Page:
Yesterday, I attended a free event at the National Library of Scotland, Edinburgh. It was a Wikipedia Edit-a-thon on all things Gothic, as part of Robert Louis Stevenson Week – happy 166th birthday, RLS!

Wikipedia Edit-a-thons/Editathons are where a group of people gather together to add and improve Wikipedia entries on a specific subject, in this case Gothic fiction, architecture etc. I saw the event advertised via Twitter midweek and I was interested because:

  • free training in Wikipedia editing is a great idea;
  • I adore RLS and have been to some events in previous years (when it was an RLS Day; it has since grown to a Week) so the chance to make a Gothic/RLS-themed badge (using fab atmospheric designs of bats, howling dogs, RLS etc by Tessa Asquith-Lamb), see the RLS exhibition and attend a talk on illustrations of Dr Jekyll and Mr Hyde by NLS Curator Andrew Martin (which was really interesting and funny) seemed too good to miss out on; and
  • the clincher: when I looked through the list of ideas of articles to be improved, I spotted that Mary Stewart’s Touch Not the Cat was one of the books listed!

So of course I booked a place. I was a little nervous, never having done any Wikipedia editing, but it was a fascinating, enjoyable day. The ‘Wikimedian’, Ewan McAndrew from the University of Edinburgh, was excellent and supported by helpful NLS staff. The Visual Editor option on Wikipedia makes it all feel similar to using WordPress – perhaps as I improve on one, I’ll improve on the other (here’s hoping). And there is a great template on Wikipedia that lets people know that you are a newbie editor and basically begs others to be patient and kind!

It was an interesting morning. Something I had never really considered before is that Wikipedia, being an encyclopedia, is interested in verifiability more than truth – don’t bother putting information on Wikipedia if you can’t back it up with sources. Accompanying this is the generalisation that blogs should not be cited as they might not be reliable sources.

I had thought that I would tie in to the Gothic theme of the day by citing Mary Stewart’s ‘Notes on the Novel’ (from her lecturing days – including notes on Ann Radcliffe) – available right there in the NLS in the Special Collection Room – but, as these have not been published, I can’t use them as a source. Nor can I use her letter in which she reveals her thoughts on being classified as a Gothic writer, as that hasn’t been published either. I get it, of course, I just hadn’t given it any thought before.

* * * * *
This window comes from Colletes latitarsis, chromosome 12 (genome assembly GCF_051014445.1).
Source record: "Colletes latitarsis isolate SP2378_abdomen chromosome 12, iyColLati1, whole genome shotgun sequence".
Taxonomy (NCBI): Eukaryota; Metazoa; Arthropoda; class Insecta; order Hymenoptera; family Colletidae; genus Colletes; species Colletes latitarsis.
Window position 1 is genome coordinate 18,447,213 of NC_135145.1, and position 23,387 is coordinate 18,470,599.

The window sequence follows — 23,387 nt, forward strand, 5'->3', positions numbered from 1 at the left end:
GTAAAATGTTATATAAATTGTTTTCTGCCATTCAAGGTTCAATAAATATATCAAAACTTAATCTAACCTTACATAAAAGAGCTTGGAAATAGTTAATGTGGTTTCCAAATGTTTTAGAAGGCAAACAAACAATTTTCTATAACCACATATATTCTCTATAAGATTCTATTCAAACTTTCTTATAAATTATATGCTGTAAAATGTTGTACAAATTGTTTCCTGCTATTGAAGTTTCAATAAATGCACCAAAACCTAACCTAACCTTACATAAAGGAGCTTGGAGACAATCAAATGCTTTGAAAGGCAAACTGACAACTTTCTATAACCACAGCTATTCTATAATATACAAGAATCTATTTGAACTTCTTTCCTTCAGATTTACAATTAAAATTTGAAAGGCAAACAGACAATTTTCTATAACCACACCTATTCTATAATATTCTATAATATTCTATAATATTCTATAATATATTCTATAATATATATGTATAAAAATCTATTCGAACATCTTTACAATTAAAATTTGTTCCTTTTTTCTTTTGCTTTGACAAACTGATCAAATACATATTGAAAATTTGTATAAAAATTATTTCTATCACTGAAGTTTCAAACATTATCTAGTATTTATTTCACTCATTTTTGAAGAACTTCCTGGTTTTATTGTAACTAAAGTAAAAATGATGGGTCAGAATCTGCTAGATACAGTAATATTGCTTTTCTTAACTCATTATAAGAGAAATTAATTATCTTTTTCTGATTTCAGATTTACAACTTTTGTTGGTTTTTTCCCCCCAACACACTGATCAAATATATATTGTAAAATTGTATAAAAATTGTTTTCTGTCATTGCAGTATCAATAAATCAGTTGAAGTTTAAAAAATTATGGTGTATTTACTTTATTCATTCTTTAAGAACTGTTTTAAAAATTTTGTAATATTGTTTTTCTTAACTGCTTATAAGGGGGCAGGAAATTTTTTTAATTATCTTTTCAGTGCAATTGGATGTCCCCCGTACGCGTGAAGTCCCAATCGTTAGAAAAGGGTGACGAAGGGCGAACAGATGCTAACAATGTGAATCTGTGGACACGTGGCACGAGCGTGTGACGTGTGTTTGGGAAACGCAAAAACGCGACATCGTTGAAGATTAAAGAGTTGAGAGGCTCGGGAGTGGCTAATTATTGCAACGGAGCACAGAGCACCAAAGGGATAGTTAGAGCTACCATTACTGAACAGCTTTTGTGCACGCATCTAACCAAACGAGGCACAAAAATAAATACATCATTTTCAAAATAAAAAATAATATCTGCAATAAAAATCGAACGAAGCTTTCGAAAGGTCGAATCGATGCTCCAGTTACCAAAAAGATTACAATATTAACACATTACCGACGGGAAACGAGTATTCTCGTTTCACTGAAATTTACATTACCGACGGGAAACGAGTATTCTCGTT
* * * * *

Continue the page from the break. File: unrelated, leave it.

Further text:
[UPDATE: I didn’t mention that one of the Five Pillars of Wikipedia is that there are No Firm Rules. So, generally speaking, primary sources are not used – but you can make a case for using them to improve an article. Saturday’s Editathon was followed up by more links, tips and advice from the organiser, from which I want to quote the following: ‘the act of “publication” is important because of the role of editorial oversight and peer review to ensure quality’ but with ‘notes and personal correspondence in which she gives her views on her own life and career “publication” becomes much less important’ and so I ‘could reasonably cite some unpublished material’. I think I will give it a try!]

After our training was a nice lunch (great veggie platters!) and there were even home-made RLS-moustache-shaped biscuits. Nobly, I took mine home for my son: it was very tasty, apparently.

Moustache cookie

Then it was upstairs to the Reading Room to get editing. I am not the fastest learner and I need to look at examples of good Wikipedia pages (as provided at the training) to see how to improve on what I have done with the Touch Not the Cat page. Yesterday, I monkeyed about with the first section, adding little pieces of info and giving it the headings of Background and Setting. I left the Plot section alone – it seems a bit too spoilerish to me but I don’t feel confident about changing it because that’s someone else’s work (ditto there is a reference to a blog, as above these aren’t generally seen as good sources and it seems to be a dead link anyway but it still feels a bit pushy if I delete it…) I have added sections on Genre and Intertextuality too. I’m not sure if I’m happy with any of it so I will have another look at it after work tomorrow if I can.

[UPDATE: Having explored Wikipedia, I now know that spoilers should not be deleted solely because they are spoilers.]

I have inserted a template on the page saying it is being changed and inviting others to help with this. Please do! It would be so good if we created a huge and reliable Wikipedia presence for Mary Stewart. Here is the Touch Not the Cat page – have a look and have a go!

[UPDATE: Tip: You will see within the references in the Wikipedia Touch Not the Cat page that I cite the Australian Author magazine several times. Its archive goes back to 2013 (AA Online) or 2005 (AA Singles) – I got hold of this 1977 article by emailing them. Fortunately, I received a friendly and helpful response to my email and, even more fortunately, this article has survived in the incomplete back catalogue.]

The day ended with us getting to take home some swag, as pictured above, and we were given a certificate for taking part. The certificates were created using the printing press on which the first edition of  Treasure Island was printed – I think I’ve got that right, I felt a bit swoony with the gorgeousness of it all when we were told about that.

Please get in touch if you have any Wikipedia editing or WordPress blogging tips to share. Has anyone else taken part in an editathon?